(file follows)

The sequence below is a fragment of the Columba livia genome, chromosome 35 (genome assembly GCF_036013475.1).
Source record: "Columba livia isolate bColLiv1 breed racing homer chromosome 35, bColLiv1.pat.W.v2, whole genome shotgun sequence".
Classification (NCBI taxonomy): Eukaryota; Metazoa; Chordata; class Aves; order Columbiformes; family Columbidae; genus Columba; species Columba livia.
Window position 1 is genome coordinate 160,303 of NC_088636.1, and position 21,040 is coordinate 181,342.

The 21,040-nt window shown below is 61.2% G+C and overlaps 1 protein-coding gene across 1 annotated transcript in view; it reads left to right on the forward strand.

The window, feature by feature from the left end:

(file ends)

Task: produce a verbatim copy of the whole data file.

The sequence below is a fragment of the Columba livia genome, chromosome 35 (genome assembly GCF_036013475.1).
Source record: "Columba livia isolate bColLiv1 breed racing homer chromosome 35, bColLiv1.pat.W.v2, whole genome shotgun sequence".
Classification (NCBI taxonomy): Eukaryota; Metazoa; Chordata; class Aves; order Columbiformes; family Columbidae; genus Columba; species Columba livia.
Window position 1 is genome coordinate 160,303 of NC_088636.1, and position 21,040 is coordinate 181,342.

The 21,040-nt window shown below is 61.2% G+C and overlaps 1 protein-coding gene across 1 annotated transcript in view; it reads left to right on the forward strand.

The window, feature by feature from the left end: